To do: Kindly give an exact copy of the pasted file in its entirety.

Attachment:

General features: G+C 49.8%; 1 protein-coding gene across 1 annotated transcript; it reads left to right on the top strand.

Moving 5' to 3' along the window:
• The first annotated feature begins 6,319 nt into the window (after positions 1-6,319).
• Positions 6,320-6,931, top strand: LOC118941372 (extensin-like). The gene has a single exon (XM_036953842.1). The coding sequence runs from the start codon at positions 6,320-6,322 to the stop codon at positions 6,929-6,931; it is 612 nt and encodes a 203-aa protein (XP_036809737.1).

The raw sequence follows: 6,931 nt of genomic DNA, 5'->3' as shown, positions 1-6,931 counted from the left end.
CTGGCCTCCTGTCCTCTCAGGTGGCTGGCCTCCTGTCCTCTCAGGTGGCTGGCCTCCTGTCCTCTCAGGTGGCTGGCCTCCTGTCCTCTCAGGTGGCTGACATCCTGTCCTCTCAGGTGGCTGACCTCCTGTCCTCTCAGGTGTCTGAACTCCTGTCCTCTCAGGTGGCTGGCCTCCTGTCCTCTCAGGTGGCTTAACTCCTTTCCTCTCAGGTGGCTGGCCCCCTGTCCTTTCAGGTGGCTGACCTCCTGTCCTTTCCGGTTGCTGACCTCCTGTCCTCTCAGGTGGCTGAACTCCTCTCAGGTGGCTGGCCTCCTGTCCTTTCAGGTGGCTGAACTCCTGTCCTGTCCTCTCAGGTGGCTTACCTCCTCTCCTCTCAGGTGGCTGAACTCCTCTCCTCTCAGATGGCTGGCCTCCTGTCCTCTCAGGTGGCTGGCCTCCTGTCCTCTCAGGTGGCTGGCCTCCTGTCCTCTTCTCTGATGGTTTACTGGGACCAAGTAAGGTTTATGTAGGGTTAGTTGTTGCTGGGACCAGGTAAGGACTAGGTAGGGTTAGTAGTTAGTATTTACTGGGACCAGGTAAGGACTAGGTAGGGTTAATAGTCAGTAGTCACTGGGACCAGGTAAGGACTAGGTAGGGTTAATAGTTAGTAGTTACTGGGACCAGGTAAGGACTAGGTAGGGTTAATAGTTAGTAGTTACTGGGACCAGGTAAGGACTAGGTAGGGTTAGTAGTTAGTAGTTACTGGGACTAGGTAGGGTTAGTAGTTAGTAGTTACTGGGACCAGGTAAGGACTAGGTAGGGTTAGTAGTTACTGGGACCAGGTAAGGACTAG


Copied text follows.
General features: G+C 49.8%; 1 protein-coding gene across 1 annotated transcript; it reads left to right on the top strand.

Moving 5' to 3' along the window:
• The first annotated feature begins 6,319 nt into the window (after positions 1-6,319).
• Positions 6,320-6,931, top strand: LOC118941372 (extensin-like). The gene has a single exon (XM_036953842.1). The coding sequence runs from the start codon at positions 6,320-6,322 to the stop codon at positions 6,929-6,931; it is 612 nt and encodes a 203-aa protein (XP_036809737.1).

The raw sequence follows: 6,931 nt of genomic DNA, 5'->3' as shown, positions 1-6,931 counted from the left end.
CTGGCCTCCTGTCCTCTCAGGTGGCTGGCCTCCTGTCCTCTCAGGTGGCTGGCCTCCTGTCCTCTCAGGTGGCTGGCCTCCTGTCCTCTCAGGTGGCTGACATCCTGTCCTCTCAGGTGGCTGACCTCCTGTCCTCTCAGGTGTCTGAACTCCTGTCCTCTCAGGTGGCTGGCCTCCTGTCCTCTCAGGTGGCTTAACTCCTTTCCTCTCAGGTGGCTGGCCCCCTGTCCTTTCAGGTGGCTGACCTCCTGTCCTTTCCGGTTGCTGACCTCCTGTCCTCTCAGGTGGCTGAACTCCTCTCAGGTGGCTGGCCTCCTGTCCTTTCAGGTGGCTGAACTCCTGTCCTGTCCTCTCAGGTGGCTTACCTCCTCTCCTCTCAGGTGGCTGAACTCCTCTCCTCTCAGATGGCTGGCCTCCTGTCCTCTCAGGTGGCTGGCCTCCTGTCCTCTCAGGTGGCTGGCCTCCTGTCCTCTTCTCTGATGGTTTACTGGGACCAAGTAAGGTTTATGTAGGGTTAGTTGTTGCTGGGACCAGGTAAGGACTAGGTAGGGTTAGTAGTTAGTATTTACTGGGACCAGGTAAGGACTAGGTAGGGTTAATAGTCAGTAGTCACTGGGACCAGGTAAGGACTAGGTAGGGTTAATAGTTAGTAGTTACTGGGACCAGGTAAGGACTAGGTAGGGTTAATAGTTAGTAGTTACTGGGACCAGGTAAGGACTAGGTAGGGTTAGTAGTTAGTAGTTACTGGGACTAGGTAGGGTTAGTAGTTAGTAGTTACTGGGACCAGGTAAGGACTAGGTAGGGTTAGTAGTTACTGGGACCAGGTAAGGACTAG